Scholars agree that Croatians began to add permanent surnames to their first names earlier than most other Slavic nations, particularly Serbs, Montenegrins and Macedonians.
This was due to several non-linguistic reasons, primarily social. As they were part of Roman Catholic tradition, antroponimic processes influenced by Vatican were similar as in other Central European nations, namely Italy, Austria, Germany & Hungary.
There are four key periods in the Croatian history that are important for the development of Croatian surnames:
First surnames among Croatian noblemen & aristocracy had been recorded in 12th century. However, the giving of permanent surnames at that time was very sporadic.
Aristocracy and other higher classes receive permanent surnames in 13th and 14th century, during the closure of the High Council in the cities of Dalmatia (region along the Eastern shore of the Adriatic Sea, predominantly inhabited by Croats). From that period, only lower classes didn’t have surnames.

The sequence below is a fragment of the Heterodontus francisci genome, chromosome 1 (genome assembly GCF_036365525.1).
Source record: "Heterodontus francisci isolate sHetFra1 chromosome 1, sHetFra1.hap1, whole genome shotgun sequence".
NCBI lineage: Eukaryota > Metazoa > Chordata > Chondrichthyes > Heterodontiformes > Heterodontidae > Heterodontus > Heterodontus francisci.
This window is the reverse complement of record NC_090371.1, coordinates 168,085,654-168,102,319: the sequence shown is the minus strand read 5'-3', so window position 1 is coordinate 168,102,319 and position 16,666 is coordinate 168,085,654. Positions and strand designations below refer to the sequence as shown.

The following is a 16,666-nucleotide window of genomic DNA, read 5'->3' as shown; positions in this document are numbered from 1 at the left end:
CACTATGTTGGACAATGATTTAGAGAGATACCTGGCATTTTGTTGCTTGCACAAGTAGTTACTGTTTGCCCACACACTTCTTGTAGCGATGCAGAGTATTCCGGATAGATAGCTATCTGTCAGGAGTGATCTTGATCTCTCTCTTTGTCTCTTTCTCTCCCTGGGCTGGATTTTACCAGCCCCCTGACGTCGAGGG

The process of surnaming lower Croatian classes began in 16th century, after Catholic Church introduced the practice of keeping birth, marriage & death records followed by decisions of the Trident Council.
Having a surname in Croatia and countries within Austro-Hungarian Empire became obligatory after the introducion of the law known as Joseph patent in late 18th century.
(Source: Petar Šimunović, Razvitak imenske formule u Hrvata, Onomastica Jugoslavica 9, 1982, p. 283-292)
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